Twitter Used For Mass Psychic Experiment British prof asks 10,000 tweeters “Where am I?”
If you’ve ever listened to late night AM radio standard “Coast To Coast AM,” you’ve likely heard Art Bell or George Norry talk about remote viewing—the practice of viewing geographic locations telepathically, once experimented with by the CIA and the KBG. Well, how about some remote tweeting?…
Twitter’s ability to bring the world instant information will be put to a new use in the coming weeks, by testing people’s psychic abilities.
People in the UK will be asked to tweet their impressions of a randomly chosen spot by a Twitter researcher. They will then be able to vote on which of five photographs on a website shows said spot. The test will be conducted four times across different locations, and if three of the five are successfully identified, they believe that the study will give credibility to the psychic ability of remote viewing.
The head of the study, Professor Richard Wiseman from the University of Hertfordshire states, “Personally, I’m sceptical, but three hits would be against odds of one in 125, which would be quite impressive.”
The experiment will work like this: Prof. Wiseman will visit different locations on an upcoming Tuesday , Wednesday, Thursday and Friday, (it seems Monday still remains the traditional “Washing Day” and seemingly the Professor will be otherwise engaged). He will then post five digital photos of various locations on a website and ask people to say where he is via Twitter.
Thanks to a self-induced out-of-body experience triggered by several creme de menthe frappes, I have already determined that Cloud Cuckoo Land is a strong contender for Tuesday all the way through to Friday.
Determination of the relative success (or otherwise) of the experiment will based on the number of unwitting mystics who pinpoint his location correctly on three out of the four days. Mr. Wiseman says, “The instant nature of tweets allows thousands of people to take part in real time, making it perfect for an extra-sensory perception experiment.” Isn’t technology wonderful – and useful?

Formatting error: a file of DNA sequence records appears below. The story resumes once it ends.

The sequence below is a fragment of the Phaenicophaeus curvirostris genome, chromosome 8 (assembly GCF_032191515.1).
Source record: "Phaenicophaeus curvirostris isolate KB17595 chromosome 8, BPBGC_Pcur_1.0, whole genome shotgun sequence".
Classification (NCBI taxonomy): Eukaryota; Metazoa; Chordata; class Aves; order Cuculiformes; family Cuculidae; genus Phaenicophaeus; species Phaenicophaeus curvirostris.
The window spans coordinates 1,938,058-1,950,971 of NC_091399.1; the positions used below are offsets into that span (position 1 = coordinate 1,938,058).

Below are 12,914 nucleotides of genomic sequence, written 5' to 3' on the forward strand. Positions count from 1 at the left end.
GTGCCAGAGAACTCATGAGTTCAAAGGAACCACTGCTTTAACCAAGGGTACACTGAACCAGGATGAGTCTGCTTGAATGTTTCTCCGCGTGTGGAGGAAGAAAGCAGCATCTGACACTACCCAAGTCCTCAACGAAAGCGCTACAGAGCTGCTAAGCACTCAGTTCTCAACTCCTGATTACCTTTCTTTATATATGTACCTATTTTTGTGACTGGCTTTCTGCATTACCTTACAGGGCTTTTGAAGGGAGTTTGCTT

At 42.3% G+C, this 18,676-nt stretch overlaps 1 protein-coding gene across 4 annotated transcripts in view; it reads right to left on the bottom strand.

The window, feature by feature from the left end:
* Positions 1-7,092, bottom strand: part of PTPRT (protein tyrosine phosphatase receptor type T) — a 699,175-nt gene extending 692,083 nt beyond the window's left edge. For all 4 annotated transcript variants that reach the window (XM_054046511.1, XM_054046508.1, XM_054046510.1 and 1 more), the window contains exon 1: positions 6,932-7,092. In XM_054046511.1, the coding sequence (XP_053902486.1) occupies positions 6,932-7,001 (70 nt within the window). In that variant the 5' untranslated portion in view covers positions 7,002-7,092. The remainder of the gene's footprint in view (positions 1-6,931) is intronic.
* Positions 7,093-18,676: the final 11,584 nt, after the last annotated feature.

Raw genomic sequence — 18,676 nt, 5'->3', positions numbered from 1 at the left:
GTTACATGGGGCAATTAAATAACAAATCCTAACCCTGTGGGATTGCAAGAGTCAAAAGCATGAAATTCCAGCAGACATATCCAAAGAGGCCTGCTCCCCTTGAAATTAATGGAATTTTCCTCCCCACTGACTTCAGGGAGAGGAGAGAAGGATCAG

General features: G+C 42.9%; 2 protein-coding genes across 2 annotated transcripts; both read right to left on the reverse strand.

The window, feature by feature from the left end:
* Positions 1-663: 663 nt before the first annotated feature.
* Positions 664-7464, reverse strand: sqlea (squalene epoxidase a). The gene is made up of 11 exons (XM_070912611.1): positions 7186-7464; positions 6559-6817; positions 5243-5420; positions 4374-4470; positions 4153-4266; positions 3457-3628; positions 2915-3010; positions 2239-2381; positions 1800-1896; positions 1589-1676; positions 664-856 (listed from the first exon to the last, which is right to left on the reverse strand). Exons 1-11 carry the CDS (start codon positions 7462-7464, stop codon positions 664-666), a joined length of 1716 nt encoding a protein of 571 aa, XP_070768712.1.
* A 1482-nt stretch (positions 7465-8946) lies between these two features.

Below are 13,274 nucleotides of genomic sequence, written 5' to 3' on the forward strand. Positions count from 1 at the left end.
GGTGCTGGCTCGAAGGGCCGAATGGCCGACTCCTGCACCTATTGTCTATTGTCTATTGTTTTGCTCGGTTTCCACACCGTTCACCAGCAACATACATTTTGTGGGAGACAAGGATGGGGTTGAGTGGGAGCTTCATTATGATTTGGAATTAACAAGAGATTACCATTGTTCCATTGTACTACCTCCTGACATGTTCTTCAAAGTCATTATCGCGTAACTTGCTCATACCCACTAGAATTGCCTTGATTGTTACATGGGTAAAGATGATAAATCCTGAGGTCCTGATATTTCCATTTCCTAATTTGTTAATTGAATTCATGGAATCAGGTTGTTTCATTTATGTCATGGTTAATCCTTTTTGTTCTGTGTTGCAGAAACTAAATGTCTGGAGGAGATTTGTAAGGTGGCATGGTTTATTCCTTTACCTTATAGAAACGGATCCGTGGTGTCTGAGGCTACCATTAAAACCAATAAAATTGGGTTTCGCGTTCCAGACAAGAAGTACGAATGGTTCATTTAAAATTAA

The experiment is taking place in collaboration with the UK’s highly-regarded New Scientist magazine and it is hoped that up to 10,000 massed Twitterers will take part. And, to be fair to Professor Wiseman, is himself doubtful of the outcome. He says, “Personally, I’m sceptical, but three hits would be against odds of one in 125, which would be quite impressive.”
If you want to exercise your own paranormal abilities and take part in the experiment, click here. visit https://twitter.com/RichardWiseman.
OK, let me get this straight: Basically, Wiseman couldn’t care less if Twitterers are trained in remote viewing or not. He just wants people to guess where he is irregardless of the discipline and self control it takes to do RV. His assumption is that there is strength in numbers and if the psychic abilities are there, (among the gifted) Twitterers will magically report his location.
If anything this may pan out to be the most amazing marketing scheme ever. To get 10,000+ people following you on Twitter is an incredible business manuever. Imagine having 10,000+ people following you on Twitter after your little “experiment” and you conveniently have things to sell as a sideline. All you have to do is tell your followers that you found an interesting URL where there’s a sales page.
Why do I think Wiseman is running a scam? He should follow proper scientific protocols as in any experiment if he actually wants to prove if psychic phenomena exist. I’ve already pointed out experts in the field like Rupert Scheldrake, William Tiller, Gregg Braden, Stewart Swerdlow, Gerald O’Donnell and then some because they’ve done their own controlled scientific trials or they’ve been through it themselves.
Who is Wiseman? He’s a humour expert. Do you actually believe this person is going to take the time to follow and read all the messages from 10,000+ twits?
Maybe you want real training in remote viewing before you take your chances in guessing the location of wise cracker, Wiseman. If you want real training in RV, you should try Academy of Remote Viewing and Remote Influencing.
Thanks for your time.
Healing Thoughts, HealingMindN